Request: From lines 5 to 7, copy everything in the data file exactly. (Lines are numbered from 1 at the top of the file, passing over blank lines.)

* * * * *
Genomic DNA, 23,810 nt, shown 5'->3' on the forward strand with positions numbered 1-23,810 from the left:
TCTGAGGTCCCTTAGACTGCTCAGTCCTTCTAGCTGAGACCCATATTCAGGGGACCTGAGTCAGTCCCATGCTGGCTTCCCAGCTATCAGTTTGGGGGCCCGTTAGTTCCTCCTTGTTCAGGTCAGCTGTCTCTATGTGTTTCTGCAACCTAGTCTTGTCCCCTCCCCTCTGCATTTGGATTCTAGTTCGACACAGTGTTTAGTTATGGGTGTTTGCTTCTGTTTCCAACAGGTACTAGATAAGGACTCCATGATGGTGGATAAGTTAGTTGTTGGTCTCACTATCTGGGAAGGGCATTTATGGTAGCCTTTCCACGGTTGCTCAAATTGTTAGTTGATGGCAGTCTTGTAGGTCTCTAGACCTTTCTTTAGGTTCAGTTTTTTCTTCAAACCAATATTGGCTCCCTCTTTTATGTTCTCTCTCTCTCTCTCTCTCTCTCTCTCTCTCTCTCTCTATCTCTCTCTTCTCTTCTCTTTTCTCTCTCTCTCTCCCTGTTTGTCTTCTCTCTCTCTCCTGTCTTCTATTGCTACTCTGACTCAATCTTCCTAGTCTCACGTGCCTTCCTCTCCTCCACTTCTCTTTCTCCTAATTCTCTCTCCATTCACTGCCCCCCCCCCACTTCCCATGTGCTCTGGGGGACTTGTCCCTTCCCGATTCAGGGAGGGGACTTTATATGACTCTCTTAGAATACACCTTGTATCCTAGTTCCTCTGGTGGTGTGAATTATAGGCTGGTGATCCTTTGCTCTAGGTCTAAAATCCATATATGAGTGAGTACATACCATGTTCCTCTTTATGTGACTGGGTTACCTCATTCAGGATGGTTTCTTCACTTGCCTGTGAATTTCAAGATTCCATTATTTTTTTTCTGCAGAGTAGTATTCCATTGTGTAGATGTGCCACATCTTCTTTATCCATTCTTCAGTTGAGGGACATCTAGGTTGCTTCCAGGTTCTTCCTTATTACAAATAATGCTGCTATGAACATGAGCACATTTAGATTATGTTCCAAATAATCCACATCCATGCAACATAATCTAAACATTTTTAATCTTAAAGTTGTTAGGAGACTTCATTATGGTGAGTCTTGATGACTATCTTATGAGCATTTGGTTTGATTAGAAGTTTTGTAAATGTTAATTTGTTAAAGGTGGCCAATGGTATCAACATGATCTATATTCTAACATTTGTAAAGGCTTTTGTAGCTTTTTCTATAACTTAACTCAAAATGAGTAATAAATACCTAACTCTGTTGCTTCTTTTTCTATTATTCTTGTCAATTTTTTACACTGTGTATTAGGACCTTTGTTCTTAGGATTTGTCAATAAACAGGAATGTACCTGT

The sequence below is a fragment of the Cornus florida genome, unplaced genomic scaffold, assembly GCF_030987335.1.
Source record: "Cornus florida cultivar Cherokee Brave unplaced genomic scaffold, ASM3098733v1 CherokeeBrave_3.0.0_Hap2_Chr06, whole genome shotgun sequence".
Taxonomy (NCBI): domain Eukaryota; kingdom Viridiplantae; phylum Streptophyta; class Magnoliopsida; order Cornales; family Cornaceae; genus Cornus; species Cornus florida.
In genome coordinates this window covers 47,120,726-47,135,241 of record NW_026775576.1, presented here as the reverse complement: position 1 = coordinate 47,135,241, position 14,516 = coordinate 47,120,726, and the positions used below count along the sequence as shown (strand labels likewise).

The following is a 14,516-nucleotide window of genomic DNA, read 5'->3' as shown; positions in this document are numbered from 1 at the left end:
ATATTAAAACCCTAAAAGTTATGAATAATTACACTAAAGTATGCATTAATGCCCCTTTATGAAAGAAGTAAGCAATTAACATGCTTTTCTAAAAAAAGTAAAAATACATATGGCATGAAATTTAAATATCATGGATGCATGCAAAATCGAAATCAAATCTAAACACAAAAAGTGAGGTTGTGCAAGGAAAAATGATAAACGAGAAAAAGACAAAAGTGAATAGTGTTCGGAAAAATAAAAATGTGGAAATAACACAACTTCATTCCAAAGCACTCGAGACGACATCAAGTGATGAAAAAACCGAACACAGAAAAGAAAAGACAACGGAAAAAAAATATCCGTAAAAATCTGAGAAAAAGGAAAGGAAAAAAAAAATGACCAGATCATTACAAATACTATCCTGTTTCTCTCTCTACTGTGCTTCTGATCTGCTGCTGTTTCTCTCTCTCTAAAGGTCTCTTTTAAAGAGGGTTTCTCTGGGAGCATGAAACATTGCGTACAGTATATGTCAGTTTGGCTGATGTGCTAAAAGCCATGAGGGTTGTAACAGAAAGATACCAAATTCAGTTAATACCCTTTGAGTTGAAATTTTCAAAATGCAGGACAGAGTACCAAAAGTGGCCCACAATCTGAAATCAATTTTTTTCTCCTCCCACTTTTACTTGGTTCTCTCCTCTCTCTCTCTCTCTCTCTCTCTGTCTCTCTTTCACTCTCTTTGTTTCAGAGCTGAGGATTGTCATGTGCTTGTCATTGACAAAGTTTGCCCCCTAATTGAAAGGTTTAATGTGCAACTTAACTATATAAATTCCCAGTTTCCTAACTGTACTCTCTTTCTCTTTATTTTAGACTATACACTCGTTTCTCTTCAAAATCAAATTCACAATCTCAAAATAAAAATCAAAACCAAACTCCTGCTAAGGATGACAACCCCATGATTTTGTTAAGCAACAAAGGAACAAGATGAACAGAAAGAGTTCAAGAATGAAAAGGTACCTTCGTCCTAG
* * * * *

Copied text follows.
Taxonomy (NCBI): domain Eukaryota; kingdom Viridiplantae; phylum Streptophyta; class Magnoliopsida; order Cornales; family Cornaceae; genus Cornus; species Cornus florida.
In genome coordinates this window covers 47,120,726-47,135,241 of record NW_026775576.1, presented here as the reverse complement: position 1 = coordinate 47,135,241, position 14,516 = coordinate 47,120,726, and the positions used below count along the sequence as shown (strand labels likewise).

The following is a 14,516-nucleotide window of genomic DNA, read 5'->3' as shown; positions in this document are numbered from 1 at the left end: